The CD Case

An Anaheim computer geek languishes in a Jordanian prison

A year after his arrest in the Middle East, an Anaheim computer engineer is hoping his hunger strike will force Jordanian authorities to either free him or charge him in a high-profile terrorist case.

According to U.S. and Jordanian officials, Khalil Deek worked for terrorist Osama bin Laden, helping the wealthy businessman plan an attack on U.S. and Israeli targets in Jordan. The attack, allegedly planned for New Year's Eve 1999, never came off, and Deek—still awaiting trial in a prison cell outside Jordan's second-largest city of Zarqa—has yet to be charged with any specific crime.

A Palestinian by birth, Deek holds both Jordanian and U.S. citizenship. After more than a decade of mundane life in Anaheim—where he still has relatives—Deek moved to Pakistan two years ago and founded a computer business in the city of Peshawar. He was arrested at his home there in January 2000 and flown by police to Jordan. Although he was netted along with nearly 30 other suspected terrorists, Jordanian authorities concede that Deek is the only defendant yet to see a courtroom. All but a handful of the others were convicted last August. Deek has steadfastly maintained his innocence.

Despite a brief flurry of high-profile news stories early last year that labeled Deek a major terrorist, the media's interest quickly waned. Since July, the Weekly has apparently been the only local newspaper to follow the story or to raise any questions about Deek's guilt (see "The Terrorist Next Door," July 14, 2000).

With the world gradually forgetting him, Deek's relatives in Jordan and Orange County say he has reached a crucial decision: he'll starve himself unless Jordanian authorities either prosecute him or drop the charges.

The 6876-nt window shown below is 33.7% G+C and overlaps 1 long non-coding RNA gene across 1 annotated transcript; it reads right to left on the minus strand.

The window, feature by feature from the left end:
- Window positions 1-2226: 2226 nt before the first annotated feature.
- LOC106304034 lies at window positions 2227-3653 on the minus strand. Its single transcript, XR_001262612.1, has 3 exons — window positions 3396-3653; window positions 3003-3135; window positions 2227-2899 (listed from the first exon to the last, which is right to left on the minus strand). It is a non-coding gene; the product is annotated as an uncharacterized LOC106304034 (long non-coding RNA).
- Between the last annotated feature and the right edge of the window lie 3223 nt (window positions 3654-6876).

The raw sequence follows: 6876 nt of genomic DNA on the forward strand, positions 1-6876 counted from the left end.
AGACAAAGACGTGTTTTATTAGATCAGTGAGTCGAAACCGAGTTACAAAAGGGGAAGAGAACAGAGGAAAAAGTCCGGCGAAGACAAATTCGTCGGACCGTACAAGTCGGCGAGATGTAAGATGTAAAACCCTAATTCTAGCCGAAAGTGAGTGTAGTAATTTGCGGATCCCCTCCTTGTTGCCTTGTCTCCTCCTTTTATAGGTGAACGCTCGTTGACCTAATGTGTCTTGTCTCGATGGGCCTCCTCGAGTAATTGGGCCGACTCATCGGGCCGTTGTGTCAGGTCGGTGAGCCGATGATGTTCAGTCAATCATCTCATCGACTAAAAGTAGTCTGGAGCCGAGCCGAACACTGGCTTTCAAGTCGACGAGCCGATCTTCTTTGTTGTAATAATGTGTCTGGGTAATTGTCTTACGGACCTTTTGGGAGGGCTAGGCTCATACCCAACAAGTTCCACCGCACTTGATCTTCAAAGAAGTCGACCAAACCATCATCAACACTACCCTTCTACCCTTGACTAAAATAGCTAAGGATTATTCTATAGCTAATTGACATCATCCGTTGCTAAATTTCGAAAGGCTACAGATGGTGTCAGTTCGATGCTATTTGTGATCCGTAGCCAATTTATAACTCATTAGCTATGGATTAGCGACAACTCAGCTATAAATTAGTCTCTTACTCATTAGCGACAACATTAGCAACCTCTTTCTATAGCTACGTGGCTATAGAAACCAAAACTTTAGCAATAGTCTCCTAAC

"He is threatening a hunger strike," confirmed Adel Deek, Khalil's older brother, in a telephone interview from his house in Amman. "I support him because I think it is necessary to get people to see his situation in another light."

Deek added that he and other relatives have made repeated, unsuccessful efforts to get the U.S. embassy in Jordan to speed his brother's case. "Khalil is an American citizen, but after 12 months in jail, there is nobody who cares about him—not your government or mine," Adel Deek said. "He is a human being, but he is still locked up with no charge. If he is guilty, why don't they send him to court?"

The Jordanian embassy in Washington, D.C., failed to respond to several requests for comment. A spokesperson for the U.S. State Department's Bureau of Consular Affairs told the Weekly that her agency can't comment on the case because Deek has yet to be formally charged with a crime. "The Bureau of Consular Affairs has extended to [Deek] all the consular services we normally provide to U.S. citizens who are arrested abroad," she said. "We are continuing to monitor the case and are fully confident in the ability of Jordan to carry out its investigation and judicial process in an appropriate manner and time line."